1970: Norman Borlaug, Nobel Peace Prize
Possibly no one on this list had as great an effect on so many people as Borlaug, the American considered the father of the “Green Revolution” for his development of methods that vastly improved yields and disease-resistance in crops. Although some of his methods were later criticized for having a negative environmental impact, they greatly increased food security in poor countries such as India and Pakistan. The debate over how to balance environmental concerns with the food needs of a growing world population continues today.
The prize in economic sciences is the only category to be added since the establishment of the Nobel prizes. It was first awarded in 1969. Sen, an Indian living in the United Kingdom, won in part for his study of the underlying economic causes of famine. In his 1981 Poverty and Famines: An Essay on Entitlement and Deprivation, Sen debunked the common notion that food shortage is the sole cause of famine, and his later work explored how to prevent or mitigate famine.
September 28, 2011
Conscientious eaters want to know all about where their food came from, how it was grown and who grew it. Part of the appeal of farmers’ markets is getting face time with those who spend their days with their hands in the dirt. Suddenly, consumers want to have a “relationship” with their small-scale farmers, ranchers and cheese makers — people who once toiled in obscurity. (This is still usually the case in the larger agricultural industry, where the vast majority of our food comes from.)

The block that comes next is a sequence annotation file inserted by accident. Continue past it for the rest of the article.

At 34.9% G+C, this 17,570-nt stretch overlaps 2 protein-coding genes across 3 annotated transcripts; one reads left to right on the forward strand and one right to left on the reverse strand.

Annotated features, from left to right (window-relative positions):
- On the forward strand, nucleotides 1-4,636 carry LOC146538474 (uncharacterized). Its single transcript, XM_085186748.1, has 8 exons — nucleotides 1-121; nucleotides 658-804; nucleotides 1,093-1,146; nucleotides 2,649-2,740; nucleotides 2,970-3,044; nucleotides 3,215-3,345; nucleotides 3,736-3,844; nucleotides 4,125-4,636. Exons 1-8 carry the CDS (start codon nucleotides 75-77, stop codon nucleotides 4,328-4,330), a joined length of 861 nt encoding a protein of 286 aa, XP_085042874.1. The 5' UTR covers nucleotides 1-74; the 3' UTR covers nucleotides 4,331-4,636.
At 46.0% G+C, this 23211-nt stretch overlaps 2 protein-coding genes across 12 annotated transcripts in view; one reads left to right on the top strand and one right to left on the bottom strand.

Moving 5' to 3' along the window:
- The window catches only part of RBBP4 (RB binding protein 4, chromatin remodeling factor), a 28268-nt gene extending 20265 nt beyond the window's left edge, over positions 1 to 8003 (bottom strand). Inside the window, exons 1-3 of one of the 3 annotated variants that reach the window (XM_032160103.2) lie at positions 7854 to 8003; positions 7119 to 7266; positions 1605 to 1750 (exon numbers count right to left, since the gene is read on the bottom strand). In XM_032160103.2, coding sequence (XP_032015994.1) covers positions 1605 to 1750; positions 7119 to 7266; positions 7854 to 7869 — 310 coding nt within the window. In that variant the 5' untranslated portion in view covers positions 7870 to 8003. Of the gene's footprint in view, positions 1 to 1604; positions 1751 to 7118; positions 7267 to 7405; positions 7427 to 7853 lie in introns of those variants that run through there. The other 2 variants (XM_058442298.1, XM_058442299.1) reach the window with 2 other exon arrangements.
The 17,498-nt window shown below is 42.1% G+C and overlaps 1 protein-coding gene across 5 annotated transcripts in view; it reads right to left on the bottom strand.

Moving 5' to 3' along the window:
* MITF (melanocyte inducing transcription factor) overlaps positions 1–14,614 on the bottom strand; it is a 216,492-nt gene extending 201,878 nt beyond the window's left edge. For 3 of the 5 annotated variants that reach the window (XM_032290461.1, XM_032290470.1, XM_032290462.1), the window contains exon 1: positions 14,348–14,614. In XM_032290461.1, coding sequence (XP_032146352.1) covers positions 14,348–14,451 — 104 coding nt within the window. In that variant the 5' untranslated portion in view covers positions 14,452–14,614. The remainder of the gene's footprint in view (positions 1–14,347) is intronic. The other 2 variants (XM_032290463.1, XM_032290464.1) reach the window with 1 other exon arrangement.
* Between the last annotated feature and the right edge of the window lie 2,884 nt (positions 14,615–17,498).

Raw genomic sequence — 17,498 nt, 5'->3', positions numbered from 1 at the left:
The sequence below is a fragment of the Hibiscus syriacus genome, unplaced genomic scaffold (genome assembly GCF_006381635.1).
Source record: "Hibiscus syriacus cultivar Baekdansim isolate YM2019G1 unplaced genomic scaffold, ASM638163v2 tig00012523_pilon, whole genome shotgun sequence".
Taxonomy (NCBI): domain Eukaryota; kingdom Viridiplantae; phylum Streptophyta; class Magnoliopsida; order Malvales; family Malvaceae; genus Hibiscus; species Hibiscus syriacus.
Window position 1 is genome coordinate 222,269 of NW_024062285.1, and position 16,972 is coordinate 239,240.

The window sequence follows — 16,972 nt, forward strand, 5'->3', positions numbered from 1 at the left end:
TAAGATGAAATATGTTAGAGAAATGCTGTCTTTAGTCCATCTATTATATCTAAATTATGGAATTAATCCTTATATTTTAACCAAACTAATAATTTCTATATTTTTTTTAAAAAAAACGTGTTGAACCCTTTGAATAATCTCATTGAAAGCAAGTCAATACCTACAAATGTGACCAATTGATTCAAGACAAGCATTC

One unintended consequence is that, now, personality counts. A grower with a winning smile or the gift of the gab may get the sale even when the wares at the next table are just as fresh and succulent-looking. There’s a pair of young, attractive male farmers in my area whose tent always seems to be crowded with female customers.
Now, technology that wasn’t around a decade ago—blogs, smartphones, Facebook and Twitter—is taking the farmer-consumer relationship to another level. It’s how CSA members can find out what’s likely to be in their share soon, get recipes for what to do with bok choy or celeriac, and read cute little stories about how the farm animals are doing. The farmer gets to communicate with current and potential customers, and office-bound readers get to live vicariously through their computer or phone screens.
Ree Drummond, who has parlayed her rural life as the wife of a cattle rancher into a wildly successful site called The Pioneer Woman, gives a glimpse of the possibilities for savvy online self-marketing. She doesn’t quite qualify as a rancher herself—although she often rides along and helps out with the chores, she seems to usually have a camera in hand—but her gorgeous photographs and folksy anecdotes about life on the range are about as good an advertisement as any for making a living off the land.